Findings regarding screen time behaviors suggest that only working for more than four hours a day remained associated with lower HRQoL after adjustment for other lifestyle behaviors. This finding suggests that it may not be the screen time that negatively affects HRQoL but rather the increased workloads, as participants who have to work for longer hours, combined with school homework, may have less leisure time available compared to those who do not work.
In relation to sleep, a previous study with 9–11-year-olds from 12 countries also found no association between accelerometer-measured sleep indicators with HRQoL assessed with the Kidscreen 10 [36]. Concerning sleep, short sleepers had lower scores of HRQoL compared to healthy sleepers in the present study. This finding is similar to other studies with adolescent samples [9,23,36]. Sleep is an important behavior for many body systems, and poor sleep has been associated with impaired emotional regulation and cognitive performance [18], which can be a pathway that at least partly explains the relationship with HRQoL.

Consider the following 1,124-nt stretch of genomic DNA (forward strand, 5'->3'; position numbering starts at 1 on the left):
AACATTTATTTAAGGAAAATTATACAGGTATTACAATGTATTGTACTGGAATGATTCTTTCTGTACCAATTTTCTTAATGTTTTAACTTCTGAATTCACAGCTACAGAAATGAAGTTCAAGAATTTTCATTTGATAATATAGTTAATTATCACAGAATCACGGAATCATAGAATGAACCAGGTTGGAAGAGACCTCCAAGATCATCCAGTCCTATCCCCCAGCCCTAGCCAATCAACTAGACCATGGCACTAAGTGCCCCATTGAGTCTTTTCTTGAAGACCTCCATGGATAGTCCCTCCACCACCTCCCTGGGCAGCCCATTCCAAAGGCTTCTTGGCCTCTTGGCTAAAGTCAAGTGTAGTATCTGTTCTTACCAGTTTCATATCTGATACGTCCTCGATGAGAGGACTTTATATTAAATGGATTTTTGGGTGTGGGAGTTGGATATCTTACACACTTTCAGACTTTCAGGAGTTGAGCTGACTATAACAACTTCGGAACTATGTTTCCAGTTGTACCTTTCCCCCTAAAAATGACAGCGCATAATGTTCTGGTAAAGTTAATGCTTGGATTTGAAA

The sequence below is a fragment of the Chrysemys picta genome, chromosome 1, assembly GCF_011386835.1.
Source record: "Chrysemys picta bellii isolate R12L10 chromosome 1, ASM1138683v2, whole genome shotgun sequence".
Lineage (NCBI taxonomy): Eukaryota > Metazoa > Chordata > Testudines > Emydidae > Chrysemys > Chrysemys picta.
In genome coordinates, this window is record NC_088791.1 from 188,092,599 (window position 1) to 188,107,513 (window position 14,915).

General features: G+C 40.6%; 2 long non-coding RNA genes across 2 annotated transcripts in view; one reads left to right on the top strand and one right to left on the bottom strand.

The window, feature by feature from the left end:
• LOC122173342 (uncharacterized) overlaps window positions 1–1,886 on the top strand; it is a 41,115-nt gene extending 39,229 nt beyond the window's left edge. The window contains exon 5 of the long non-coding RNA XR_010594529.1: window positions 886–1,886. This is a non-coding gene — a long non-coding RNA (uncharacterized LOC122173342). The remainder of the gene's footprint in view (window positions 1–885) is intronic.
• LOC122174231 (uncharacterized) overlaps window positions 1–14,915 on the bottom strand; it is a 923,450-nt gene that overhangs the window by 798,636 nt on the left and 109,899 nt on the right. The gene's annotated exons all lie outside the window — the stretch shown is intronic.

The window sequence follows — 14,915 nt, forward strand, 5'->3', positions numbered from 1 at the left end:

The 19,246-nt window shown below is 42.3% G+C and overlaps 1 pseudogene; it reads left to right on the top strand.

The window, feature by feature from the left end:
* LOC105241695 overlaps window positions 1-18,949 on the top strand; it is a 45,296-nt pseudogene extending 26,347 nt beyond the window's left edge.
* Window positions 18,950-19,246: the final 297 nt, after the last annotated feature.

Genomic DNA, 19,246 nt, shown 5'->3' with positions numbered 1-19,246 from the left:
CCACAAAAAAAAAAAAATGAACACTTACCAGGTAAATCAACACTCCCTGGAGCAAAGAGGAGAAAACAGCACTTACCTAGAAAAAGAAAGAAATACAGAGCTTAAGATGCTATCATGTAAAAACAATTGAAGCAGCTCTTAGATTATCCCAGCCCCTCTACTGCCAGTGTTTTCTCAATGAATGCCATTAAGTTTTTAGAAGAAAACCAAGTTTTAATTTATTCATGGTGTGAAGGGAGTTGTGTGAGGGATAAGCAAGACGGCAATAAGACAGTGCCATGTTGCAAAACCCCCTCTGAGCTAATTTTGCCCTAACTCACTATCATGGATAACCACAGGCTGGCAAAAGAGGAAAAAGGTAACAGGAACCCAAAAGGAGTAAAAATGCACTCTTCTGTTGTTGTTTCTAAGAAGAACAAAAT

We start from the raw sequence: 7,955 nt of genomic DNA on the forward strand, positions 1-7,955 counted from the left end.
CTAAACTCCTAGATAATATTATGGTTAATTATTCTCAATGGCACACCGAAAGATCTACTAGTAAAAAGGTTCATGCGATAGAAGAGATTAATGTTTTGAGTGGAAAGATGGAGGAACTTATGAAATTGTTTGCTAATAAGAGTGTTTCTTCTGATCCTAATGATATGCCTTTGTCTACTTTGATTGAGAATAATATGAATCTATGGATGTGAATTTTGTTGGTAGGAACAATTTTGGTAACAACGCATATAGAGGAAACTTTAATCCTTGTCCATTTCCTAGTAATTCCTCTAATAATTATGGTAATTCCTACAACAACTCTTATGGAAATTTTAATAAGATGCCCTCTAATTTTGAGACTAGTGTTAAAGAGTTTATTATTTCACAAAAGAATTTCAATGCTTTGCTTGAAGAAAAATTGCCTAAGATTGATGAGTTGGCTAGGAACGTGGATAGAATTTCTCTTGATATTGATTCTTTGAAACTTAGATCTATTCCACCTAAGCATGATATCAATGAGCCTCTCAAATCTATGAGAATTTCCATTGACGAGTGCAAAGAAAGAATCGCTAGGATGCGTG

Eating processed foods was related to lower HRQoL in the present study, whereas the unprocessed food score was not. The relationship between diet and HRQoL has been studied before, and a Mediterranean diet has been associated with better scores of HRQoL in adolescents [6,13]. In the present study, we adopted a data-driven approach to identify dietary patterns, which revealed two scores that reflected processed and unprocessed foods, and do not directly compare to adherence to the Mediterranean diet. However, it is important to notice that the low consumption of processed foods is a defining characteristic of the Mediterranean diet, is associated with better health outcomes [37], and is recommended by current dietary guidelines for the Brazilian population [38]. Increased consumption of ultra-processed foods, in particular, has been shown to be associated with many unhealthy outcomes, such as obesity, diabetes, and cancer [33,37], and although its mechanisms and pathways are not clear, this may partially explain its relationship with HRQoL observed in the present study.
Drug experimentation was associated with lower HRQoL in the present sample, as observed in adolescent samples in previous studies [15,16]. This relationship is not clear, and one possible explanation is that other non-observed variables predispose adolescents to health-risking behaviors (e.g., experimenting with drugs, aggressive behavior, high-risk sexual behavior) that are also associated with lower HRQoL, but some were not investigated in the present study [15]. This hypothesis, however, would suggest that alcohol and tobacco are associated with HRQoL, which was not observed in the present study. Additionally, adolescents with low HRQoL may try substances in a way to cope with the problems, but, to confirm this, prospective studies are needed.